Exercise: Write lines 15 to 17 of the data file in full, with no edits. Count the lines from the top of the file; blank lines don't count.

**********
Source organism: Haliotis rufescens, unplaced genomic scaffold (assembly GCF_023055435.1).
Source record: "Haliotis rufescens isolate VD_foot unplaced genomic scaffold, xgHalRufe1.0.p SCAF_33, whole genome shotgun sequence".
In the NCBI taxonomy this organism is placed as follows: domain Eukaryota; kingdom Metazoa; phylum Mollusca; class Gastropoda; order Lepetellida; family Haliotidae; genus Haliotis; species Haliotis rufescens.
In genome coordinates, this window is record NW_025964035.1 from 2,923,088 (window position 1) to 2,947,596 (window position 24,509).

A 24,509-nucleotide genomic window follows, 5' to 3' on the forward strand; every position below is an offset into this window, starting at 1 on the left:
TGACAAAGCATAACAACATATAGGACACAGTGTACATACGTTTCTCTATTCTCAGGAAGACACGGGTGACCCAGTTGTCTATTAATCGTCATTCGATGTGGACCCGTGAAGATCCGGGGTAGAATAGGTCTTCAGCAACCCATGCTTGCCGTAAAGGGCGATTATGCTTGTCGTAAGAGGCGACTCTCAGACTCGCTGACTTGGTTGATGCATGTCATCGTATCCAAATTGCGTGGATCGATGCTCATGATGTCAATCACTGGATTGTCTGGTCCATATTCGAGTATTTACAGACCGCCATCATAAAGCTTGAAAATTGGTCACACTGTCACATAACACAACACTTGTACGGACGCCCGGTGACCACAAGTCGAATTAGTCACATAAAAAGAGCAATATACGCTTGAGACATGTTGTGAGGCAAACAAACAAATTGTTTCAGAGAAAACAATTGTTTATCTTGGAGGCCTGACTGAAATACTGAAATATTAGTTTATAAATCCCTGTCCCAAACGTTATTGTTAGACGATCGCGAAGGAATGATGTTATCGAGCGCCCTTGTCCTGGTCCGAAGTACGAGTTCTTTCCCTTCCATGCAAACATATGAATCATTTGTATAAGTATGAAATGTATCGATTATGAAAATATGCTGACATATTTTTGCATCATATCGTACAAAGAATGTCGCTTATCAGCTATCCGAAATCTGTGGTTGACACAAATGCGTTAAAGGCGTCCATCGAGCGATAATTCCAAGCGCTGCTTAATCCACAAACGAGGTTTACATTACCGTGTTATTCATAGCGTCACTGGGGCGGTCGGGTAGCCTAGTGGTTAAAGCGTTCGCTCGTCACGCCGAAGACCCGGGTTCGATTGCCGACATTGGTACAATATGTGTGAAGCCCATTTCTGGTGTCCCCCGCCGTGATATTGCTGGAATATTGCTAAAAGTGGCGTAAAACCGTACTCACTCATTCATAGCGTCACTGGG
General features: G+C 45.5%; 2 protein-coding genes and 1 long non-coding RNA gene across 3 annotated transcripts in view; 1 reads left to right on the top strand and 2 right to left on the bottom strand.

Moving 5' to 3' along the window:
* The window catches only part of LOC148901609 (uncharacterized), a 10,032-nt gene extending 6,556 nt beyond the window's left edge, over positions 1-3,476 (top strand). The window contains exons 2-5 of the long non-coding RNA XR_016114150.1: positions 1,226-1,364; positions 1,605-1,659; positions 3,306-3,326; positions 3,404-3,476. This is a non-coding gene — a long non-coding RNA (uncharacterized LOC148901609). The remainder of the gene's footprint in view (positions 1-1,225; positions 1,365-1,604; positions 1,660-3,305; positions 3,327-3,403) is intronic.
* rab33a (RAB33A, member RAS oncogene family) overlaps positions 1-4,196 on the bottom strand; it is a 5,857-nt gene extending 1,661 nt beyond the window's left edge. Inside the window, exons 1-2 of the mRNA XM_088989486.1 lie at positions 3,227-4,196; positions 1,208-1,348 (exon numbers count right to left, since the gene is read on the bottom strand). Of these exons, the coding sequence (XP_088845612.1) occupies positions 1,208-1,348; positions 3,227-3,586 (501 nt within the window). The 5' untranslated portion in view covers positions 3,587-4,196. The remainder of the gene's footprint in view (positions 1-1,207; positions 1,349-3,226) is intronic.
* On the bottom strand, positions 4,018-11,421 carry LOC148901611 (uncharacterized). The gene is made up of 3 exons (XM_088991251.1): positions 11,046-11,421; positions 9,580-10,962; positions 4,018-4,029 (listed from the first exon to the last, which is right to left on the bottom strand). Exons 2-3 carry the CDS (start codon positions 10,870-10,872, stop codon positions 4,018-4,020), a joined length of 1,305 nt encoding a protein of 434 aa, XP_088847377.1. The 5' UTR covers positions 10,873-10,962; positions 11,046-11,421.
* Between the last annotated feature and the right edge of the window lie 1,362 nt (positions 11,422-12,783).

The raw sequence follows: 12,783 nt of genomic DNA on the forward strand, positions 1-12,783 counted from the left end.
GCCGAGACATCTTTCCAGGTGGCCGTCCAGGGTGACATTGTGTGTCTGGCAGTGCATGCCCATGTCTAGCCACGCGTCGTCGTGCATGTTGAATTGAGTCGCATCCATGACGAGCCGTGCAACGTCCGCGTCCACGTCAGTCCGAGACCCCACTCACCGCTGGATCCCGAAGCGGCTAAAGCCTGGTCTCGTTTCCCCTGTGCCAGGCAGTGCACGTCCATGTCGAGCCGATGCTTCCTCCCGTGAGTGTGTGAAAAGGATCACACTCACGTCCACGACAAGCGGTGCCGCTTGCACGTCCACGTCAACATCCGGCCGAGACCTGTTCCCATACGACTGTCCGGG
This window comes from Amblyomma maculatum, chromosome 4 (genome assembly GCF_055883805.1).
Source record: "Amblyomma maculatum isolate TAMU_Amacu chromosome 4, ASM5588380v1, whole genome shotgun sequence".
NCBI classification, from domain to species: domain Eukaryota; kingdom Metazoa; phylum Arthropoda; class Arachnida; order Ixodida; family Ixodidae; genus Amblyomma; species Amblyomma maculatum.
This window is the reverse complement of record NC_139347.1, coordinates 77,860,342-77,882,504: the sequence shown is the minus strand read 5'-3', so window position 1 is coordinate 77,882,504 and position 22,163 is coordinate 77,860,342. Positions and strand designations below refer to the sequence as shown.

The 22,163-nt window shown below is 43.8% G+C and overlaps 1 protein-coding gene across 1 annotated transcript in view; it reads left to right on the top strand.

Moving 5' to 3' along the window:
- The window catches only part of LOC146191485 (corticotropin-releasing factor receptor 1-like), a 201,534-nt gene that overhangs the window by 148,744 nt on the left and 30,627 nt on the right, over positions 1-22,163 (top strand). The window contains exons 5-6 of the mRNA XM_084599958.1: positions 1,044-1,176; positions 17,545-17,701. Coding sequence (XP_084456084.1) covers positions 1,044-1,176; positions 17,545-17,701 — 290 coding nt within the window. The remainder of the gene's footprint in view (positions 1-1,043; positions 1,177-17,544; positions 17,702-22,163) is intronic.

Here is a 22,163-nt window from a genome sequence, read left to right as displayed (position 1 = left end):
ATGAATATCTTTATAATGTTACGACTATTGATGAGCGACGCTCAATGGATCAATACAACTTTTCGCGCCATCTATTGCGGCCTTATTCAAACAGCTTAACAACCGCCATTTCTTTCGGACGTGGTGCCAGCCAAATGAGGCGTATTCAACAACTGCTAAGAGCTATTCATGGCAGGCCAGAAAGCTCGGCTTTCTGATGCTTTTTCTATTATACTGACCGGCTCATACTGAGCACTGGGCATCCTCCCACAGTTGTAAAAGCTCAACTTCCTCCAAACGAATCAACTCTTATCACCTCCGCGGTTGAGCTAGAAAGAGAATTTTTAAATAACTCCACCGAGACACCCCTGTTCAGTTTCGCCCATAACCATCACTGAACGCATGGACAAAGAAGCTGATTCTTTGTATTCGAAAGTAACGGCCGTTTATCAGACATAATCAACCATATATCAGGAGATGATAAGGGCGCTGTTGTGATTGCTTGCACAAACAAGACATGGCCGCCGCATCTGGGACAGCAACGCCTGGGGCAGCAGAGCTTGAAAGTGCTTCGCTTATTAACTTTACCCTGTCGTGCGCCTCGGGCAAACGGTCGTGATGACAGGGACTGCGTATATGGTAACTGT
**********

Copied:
This window comes from Amblyomma maculatum, chromosome 4 (genome assembly GCF_055883805.1).
Source record: "Amblyomma maculatum isolate TAMU_Amacu chromosome 4, ASM5588380v1, whole genome shotgun sequence".
NCBI classification, from domain to species: domain Eukaryota; kingdom Metazoa; phylum Arthropoda; class Arachnida; order Ixodida; family Ixodidae; genus Amblyomma; species Amblyomma maculatum.